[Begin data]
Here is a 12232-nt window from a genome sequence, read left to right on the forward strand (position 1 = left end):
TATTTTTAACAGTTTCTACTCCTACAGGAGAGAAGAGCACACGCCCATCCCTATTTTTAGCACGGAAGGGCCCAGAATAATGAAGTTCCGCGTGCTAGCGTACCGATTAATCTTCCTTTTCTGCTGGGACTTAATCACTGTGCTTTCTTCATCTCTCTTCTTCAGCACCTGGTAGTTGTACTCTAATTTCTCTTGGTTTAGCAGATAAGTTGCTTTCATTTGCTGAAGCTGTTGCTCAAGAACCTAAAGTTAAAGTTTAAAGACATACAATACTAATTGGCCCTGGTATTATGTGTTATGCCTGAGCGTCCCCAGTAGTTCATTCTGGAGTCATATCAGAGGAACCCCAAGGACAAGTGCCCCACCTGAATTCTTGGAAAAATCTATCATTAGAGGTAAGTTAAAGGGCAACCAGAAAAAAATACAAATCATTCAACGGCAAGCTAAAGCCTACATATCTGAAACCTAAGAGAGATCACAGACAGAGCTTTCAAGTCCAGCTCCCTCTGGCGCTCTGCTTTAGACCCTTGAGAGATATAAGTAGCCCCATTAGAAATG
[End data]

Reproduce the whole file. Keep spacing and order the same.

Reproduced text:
Here is a 12232-nt window from a genome sequence, read left to right on the forward strand (position 1 = left end):
TATTTTTAACAGTTTCTACTCCTACAGGAGAGAAGAGCACACGCCCATCCCTATTTTTAGCACGGAAGGGCCCAGAATAATGAAGTTCCGCGTGCTAGCGTACCGATTAATCTTCCTTTTCTGCTGGGACTTAATCACTGTGCTTTCTTCATCTCTCTTCTTCAGCACCTGGTAGTTGTACTCTAATTTCTCTTGGTTTAGCAGATAAGTTGCTTTCATTTGCTGAAGCTGTTGCTCAAGAACCTAAAGTTAAAGTTTAAAGACATACAATACTAATTGGCCCTGGTATTATGTGTTATGCCTGAGCGTCCCCAGTAGTTCATTCTGGAGTCATATCAGAGGAACCCCAAGGACAAGTGCCCCACCTGAATTCTTGGAAAAATCTATCATTAGAGGTAAGTTAAAGGGCAACCAGAAAAAAATACAAATCATTCAACGGCAAGCTAAAGCCTACATATCTGAAACCTAAGAGAGATCACAGACAGAGCTTTCAAGTCCAGCTCCCTCTGGCGCTCTGCTTTAGACCCTTGAGAGATATAAGTAGCCCCATTAGAAATG